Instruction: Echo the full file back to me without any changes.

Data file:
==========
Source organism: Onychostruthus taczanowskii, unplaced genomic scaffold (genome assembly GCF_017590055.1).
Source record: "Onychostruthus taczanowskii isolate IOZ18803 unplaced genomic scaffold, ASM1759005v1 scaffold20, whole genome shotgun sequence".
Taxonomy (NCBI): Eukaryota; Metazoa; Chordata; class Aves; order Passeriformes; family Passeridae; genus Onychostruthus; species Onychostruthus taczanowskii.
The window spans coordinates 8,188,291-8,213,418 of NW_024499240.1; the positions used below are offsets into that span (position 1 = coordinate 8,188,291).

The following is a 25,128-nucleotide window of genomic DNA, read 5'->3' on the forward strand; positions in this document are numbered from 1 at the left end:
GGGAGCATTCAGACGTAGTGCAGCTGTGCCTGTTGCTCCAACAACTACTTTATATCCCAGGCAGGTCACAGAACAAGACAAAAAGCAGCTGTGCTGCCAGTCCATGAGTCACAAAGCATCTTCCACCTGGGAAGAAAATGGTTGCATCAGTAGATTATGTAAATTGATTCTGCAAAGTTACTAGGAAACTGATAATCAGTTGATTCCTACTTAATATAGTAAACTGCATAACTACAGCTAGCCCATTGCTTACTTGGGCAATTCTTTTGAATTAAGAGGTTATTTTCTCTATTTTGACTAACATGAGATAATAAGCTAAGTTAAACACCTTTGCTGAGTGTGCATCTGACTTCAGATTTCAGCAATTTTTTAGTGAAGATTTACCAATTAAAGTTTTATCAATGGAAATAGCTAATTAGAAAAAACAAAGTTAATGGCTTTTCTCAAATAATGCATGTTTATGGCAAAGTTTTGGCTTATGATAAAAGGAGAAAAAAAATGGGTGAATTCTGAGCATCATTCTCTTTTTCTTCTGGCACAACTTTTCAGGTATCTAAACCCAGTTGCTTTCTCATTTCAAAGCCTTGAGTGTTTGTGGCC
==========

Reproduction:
Source organism: Onychostruthus taczanowskii, unplaced genomic scaffold (genome assembly GCF_017590055.1).
Source record: "Onychostruthus taczanowskii isolate IOZ18803 unplaced genomic scaffold, ASM1759005v1 scaffold20, whole genome shotgun sequence".
Taxonomy (NCBI): Eukaryota; Metazoa; Chordata; class Aves; order Passeriformes; family Passeridae; genus Onychostruthus; species Onychostruthus taczanowskii.
The window spans coordinates 8,188,291-8,213,418 of NW_024499240.1; the positions used below are offsets into that span (position 1 = coordinate 8,188,291).

The following is a 25,128-nucleotide window of genomic DNA, read 5'->3' on the forward strand; positions in this document are numbered from 1 at the left end:
GGGAGCATTCAGACGTAGTGCAGCTGTGCCTGTTGCTCCAACAACTACTTTATATCCCAGGCAGGTCACAGAACAAGACAAAAAGCAGCTGTGCTGCCAGTCCATGAGTCACAAAGCATCTTCCACCTGGGAAGAAAATGGTTGCATCAGTAGATTATGTAAATTGATTCTGCAAAGTTACTAGGAAACTGATAATCAGTTGATTCCTACTTAATATAGTAAACTGCATAACTACAGCTAGCCCATTGCTTACTTGGGCAATTCTTTTGAATTAAGAGGTTATTTTCTCTATTTTGACTAACATGAGATAATAAGCTAAGTTAAACACCTTTGCTGAGTGTGCATCTGACTTCAGATTTCAGCAATTTTTTAGTGAAGATTTACCAATTAAAGTTTTATCAATGGAAATAGCTAATTAGAAAAAACAAAGTTAATGGCTTTTCTCAAATAATGCATGTTTATGGCAAAGTTTTGGCTTATGATAAAAGGAGAAAAAAAATGGGTGAATTCTGAGCATCATTCTCTTTTTCTTCTGGCACAACTTTTCAGGTATCTAAACCCAGTTGCTTTCTCATTTCAAAGCCTTGAGTGTTTGTGGCC